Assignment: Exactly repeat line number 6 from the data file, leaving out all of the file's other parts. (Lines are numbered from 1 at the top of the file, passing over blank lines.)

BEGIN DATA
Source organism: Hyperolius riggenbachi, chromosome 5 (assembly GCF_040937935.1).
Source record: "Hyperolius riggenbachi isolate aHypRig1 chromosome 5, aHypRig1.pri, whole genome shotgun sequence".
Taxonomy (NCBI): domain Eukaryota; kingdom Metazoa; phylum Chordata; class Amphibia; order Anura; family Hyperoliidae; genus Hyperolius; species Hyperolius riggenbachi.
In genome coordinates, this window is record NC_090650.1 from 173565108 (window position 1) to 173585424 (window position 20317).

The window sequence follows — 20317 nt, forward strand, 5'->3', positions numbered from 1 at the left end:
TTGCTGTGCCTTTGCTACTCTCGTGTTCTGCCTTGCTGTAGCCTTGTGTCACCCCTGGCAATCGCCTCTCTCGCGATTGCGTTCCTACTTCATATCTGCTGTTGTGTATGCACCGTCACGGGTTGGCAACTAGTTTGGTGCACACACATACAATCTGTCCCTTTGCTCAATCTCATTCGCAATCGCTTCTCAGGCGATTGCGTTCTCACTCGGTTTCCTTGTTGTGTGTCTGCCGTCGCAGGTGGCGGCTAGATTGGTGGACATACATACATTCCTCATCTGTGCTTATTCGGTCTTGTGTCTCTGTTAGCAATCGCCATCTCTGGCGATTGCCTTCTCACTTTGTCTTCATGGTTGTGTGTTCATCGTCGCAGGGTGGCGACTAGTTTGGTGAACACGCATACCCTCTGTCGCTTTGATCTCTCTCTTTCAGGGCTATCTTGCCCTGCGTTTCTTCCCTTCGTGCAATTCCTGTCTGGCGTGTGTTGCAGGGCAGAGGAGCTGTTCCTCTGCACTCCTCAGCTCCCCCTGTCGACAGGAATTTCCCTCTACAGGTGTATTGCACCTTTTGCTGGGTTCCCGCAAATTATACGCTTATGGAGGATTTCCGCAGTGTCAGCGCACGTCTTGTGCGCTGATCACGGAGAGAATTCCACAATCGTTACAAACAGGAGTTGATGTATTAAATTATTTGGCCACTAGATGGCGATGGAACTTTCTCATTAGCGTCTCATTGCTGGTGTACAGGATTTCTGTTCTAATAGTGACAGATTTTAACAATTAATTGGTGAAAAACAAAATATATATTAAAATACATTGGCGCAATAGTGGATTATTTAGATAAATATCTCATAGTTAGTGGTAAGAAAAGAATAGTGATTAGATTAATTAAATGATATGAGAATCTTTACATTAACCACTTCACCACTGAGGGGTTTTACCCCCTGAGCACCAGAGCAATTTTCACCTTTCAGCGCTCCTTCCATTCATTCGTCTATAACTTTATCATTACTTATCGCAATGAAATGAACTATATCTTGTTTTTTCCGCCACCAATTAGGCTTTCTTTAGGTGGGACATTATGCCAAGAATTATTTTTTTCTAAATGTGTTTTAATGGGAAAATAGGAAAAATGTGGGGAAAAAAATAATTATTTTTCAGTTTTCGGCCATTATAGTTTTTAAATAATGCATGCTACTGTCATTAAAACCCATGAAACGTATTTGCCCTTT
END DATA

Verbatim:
TTGCTGTGCCTTTGCTACTCTCGTGTTCTGCCTTGCTGTAGCCTTGTGTCACCCCTGGCAATCGCCTCTCTCGCGATTGCGTTCCTACTTCATATCTGCTGTTGTGTATGCACCGTCACGGGTTGGCAACTAGTTTGGTGCACACACATACAATCTGTCCCTTTGCTCAATCTCATTCGCAATCGCTTCTCAGGCGATTGCGTTCTCACTCGGTTTCCTTGTTGTGTGTCTGCCGTCGCAGGTGGCGGCTAGATTGGTGGACATACATACATTCCTCATCTGTGCTTATTCGGTCTTGTGTCTCTGTTAGCAATCGCCATCTCTGGCGATTGCCTTCTCACTTTGTCTTCATGGTTGTGTGTTCATCGTCGCAGGGTGGCGACTAGTTTGGTGAACACGCATACCCTCTGTCGCTTTGATCTCTCTCTTTCAGGGCTATCTTGCCCTGCGTTTCTTCCCTTCGTGCAATTCCTGTCTGGCGTGTGTTGCAGGGCAGAGGAGCTGTTCCTCTGCACTCCTCAGCTCCCCCTGTCGACAGGAATTTCCCTCTACAGGTGTATTGCACCTTTTGCTGGGTTCCCGCAAATTATACGCTTATGGAGGATTTCCGCAGTGTCAGCGCACGTCTTGTGCGCTGATCACGGAGAGAATTCCACAATCGTTACAAACAGGAGTTGATGTATTAAATTATTTGGCCACTAGATGGCGATGGAACTTTCTCATTAGCGTCTCATTGCTGGTGTACAGGATTTCTGTTCTAATAGTGACAGATTTTAACAATTAATTGGTGAAAAACAAAATATATATTAAAATACATTGGCGCAATAGTGGATTATTTAGATAAATATCTCATAGTTAGTGGTAAGAAAAGAATAGTGATTAGATTAATTAAATGATATGAGAATCTTTACATTAACCACTTCACCACTGAGGGGTTTTACCCCCTGAGCACCAGAGCAATTTTCACCTTTCAGCGCTCCTTCCATTCATTCGTCTATAACTTTATCATTACTTATCGCAATGAAATGAACTATATCTTGTTTTTTCCGCCACCAATTAGGCTTTCTTTAGGTGGGACATTATGCCAAGAATTATTTTTTTCTAAATGTGTTTTAATGGGAAAATAGGAAAAATGTGGGGAAAAAAATAATTATTTTTCAGTTTTCGGCCATTATAGTTTTTAAATAATGCATGCTACTGTCATTAAAACCCATGAAACGTATTTGCCCTTT